Some people will see it as the mark of a trendy, permissive hippy, for whom anything goes, which is a pity if you are otherwise a sad trad, happiest in white blouse and flat brogues. It also depends what the tattoo depicts or says. A drawing of Sir Cliff Richard will have a different impact on your class from a slogan proclaiming "Hello sailor" or "I am evil".

You may also need to think ahead to when your upper arm has slid downwards and joined your lower arm. I remember an ex-marine whose tattoo of Hercules had a fine appearance when he was rippling with muscles, but in later life looked more like an emaciated Donald Duck.

If you eventually apply for a job elsewhere, the interviewing committee will probably be too polite to raise the matter publicly, but may mutter when you have left the room. If you are applying for a job as an art specialist, some candidates might sit through the interview with a bacon sandwich strapped to their head, so you would appear quite muted by comparison.

I would advise against it unless you are convinced you need to make such a personal statement and are willing to live with any consequences.

Alternatively, you can be a secret anarchist and have it tattooed on your bum.

On egomaniac heads

Leaders whose first concern is their own image and status do not last long. Headship is about inspiring others, not pirouetting on an imaginary stage, or preening before a mirror. Try to see the comical side of pomposity and egomania. Such figures have been satirised since the beginning of theatre. More positively, work out what you can do to improve the situation. Laughter may relieve symptoms, but it doesn't cure ailments.

The deputy head is in the best position to raise such delicate matters privately with your head. In technical terms, the deputy can talk about "distributed leadership" as a potentially more effective style of management, whereby staff are positively engaged in decision-making.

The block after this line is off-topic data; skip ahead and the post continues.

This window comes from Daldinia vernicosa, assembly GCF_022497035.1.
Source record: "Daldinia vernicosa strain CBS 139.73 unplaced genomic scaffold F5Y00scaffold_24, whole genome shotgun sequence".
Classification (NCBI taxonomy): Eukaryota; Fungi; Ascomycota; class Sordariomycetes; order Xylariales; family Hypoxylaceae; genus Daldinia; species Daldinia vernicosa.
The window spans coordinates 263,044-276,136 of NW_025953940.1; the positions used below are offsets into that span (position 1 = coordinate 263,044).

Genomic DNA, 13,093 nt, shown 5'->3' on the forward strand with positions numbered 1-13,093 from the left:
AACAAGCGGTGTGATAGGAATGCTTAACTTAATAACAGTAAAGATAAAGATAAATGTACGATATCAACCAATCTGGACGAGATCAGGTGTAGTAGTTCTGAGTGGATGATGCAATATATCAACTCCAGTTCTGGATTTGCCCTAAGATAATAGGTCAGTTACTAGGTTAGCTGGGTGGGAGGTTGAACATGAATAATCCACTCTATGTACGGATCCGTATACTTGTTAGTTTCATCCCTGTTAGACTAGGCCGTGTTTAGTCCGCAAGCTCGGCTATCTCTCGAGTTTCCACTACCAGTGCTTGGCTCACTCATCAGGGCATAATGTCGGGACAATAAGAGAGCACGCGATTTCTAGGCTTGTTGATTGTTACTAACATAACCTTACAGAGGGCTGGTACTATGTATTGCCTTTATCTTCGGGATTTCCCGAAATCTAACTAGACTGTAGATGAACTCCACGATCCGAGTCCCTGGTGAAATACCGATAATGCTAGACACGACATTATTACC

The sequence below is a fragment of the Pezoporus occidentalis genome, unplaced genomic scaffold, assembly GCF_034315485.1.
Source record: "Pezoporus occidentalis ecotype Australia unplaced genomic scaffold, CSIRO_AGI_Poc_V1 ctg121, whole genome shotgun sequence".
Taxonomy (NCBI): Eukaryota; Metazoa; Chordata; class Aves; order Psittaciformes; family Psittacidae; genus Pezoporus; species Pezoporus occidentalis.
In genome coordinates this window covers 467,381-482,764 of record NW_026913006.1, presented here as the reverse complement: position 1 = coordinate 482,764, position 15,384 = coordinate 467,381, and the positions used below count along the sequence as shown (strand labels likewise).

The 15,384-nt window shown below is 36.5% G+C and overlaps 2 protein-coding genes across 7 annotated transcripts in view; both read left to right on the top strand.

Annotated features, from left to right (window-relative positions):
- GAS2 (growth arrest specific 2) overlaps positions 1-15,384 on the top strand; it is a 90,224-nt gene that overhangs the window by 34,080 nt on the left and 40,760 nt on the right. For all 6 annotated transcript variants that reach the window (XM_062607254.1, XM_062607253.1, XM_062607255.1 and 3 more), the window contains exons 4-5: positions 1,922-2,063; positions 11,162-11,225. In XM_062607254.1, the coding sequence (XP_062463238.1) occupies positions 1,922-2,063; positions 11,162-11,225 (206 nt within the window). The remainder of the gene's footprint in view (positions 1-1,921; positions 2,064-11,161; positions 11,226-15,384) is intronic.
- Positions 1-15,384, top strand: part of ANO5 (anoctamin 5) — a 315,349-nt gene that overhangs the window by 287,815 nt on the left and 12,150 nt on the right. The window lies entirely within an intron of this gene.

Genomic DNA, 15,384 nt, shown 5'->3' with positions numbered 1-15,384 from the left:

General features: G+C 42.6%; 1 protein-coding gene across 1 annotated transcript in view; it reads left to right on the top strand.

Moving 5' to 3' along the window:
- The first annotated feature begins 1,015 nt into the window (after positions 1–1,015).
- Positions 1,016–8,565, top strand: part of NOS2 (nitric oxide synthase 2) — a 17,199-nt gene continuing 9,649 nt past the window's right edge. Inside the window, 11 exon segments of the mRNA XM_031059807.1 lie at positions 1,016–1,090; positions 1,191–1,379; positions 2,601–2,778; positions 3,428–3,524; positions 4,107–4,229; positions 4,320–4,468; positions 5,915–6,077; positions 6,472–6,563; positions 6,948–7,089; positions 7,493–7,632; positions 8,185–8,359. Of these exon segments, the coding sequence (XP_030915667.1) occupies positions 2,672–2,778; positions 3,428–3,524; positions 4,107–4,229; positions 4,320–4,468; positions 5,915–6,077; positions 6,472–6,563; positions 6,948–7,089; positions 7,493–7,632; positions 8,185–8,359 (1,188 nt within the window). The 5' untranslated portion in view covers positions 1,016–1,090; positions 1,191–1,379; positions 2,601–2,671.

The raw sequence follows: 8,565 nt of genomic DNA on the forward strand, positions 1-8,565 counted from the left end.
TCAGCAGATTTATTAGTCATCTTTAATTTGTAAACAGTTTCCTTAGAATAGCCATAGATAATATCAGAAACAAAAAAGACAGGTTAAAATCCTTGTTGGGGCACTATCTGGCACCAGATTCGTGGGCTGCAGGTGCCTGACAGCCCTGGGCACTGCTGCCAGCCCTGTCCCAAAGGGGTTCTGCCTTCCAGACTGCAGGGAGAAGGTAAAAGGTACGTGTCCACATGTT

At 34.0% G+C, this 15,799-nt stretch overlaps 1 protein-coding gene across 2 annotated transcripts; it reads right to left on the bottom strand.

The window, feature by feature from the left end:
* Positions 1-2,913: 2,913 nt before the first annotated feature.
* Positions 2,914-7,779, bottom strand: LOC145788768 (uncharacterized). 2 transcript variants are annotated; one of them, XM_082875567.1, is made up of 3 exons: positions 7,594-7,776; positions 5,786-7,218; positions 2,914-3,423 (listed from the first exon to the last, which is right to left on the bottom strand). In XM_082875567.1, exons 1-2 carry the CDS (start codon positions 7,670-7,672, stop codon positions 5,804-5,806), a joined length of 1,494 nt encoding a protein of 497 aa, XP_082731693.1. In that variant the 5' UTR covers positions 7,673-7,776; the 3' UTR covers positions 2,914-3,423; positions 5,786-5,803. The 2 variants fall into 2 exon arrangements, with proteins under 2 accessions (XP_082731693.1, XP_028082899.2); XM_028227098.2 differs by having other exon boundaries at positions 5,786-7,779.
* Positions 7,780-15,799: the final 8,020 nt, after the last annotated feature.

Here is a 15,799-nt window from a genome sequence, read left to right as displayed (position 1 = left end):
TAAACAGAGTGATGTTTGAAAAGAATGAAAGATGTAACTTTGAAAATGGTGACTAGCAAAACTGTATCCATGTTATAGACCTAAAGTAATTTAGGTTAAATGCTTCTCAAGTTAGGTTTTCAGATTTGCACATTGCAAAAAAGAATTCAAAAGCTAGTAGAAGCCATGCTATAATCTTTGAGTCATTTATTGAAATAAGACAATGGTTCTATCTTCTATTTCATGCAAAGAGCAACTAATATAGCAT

How to maintain enthusiasm after three decades in the classroom

There is nothing wrong with teaching as a lifelong career. It is the dross that goes with it that blights the profession. Teaching is for stayers, not for sprinters, so you can always get better at it. People who put on a flashy show when observed, but cannot sustain it, will impress only the gullible.

No matter how much you know about children, the subjects you teach, the craft of the classroom, there are always surprises - events that need fresh ingenuity, new ideas. To stay enthusiastic, concentrate on developing your teaching, such as asking questions, explaining difficult concepts, handling group work, dealing with children who are struggling, or dreaming up challenges for the very able.

You could sign up for a higher degree and research your own classroom or school, or simply write and talk about what you do, so others can share it.

Teachers are often overly modest, reluctant to share successful practice, whereas medical practitioners are obliged to evaluate new treatments rigorously and then spread the word.

Remember also that teaching is a social gene. In the second half of your career, as in the first, you will spread knowledge and skills that have taken the human race thousands of years to acquire. There is no higher calling; without you - and others - society would slide back into primitive squalor.

Helping distressed pupils to cope when a teacher dies

A bereavement is a terrible event for anyone, let alone young children. It is not just the loss of someone close, it is the reminder of our own inescapable mortality. Children need various kinds of help, depending on their age and personality. Some may conceal their fear or grief and suffer inside, while others may cry openly, or look distressed.

Letting them talk about the teacher in a way that expresses and eases their emotions, rather than heightens them, can be positive. If children are old enough, talking about death can help: emphasise that today's children will probably live to be 100, that many people believe death is not the end.

Hoodies in school

There's something I have to confess. I am a hoodie. We joggers have been going round in sweatshirts with hoods for years, simply because they have a pouch for your keys and Mint Imperials and a hood to keep off the rain. It's hard to resist mugging people and shoplifting as I pound the streets, because the evil vapours in the hoodie go straight into the bloodstream, but I stave off temptation.

The truth is that hoods are fine, but bad behaviour isn't. Discuss hoods with the wearers. Most will be sensible about the matter. Ban hoods for those who hide under them and behave badly; leave the righteous in peace.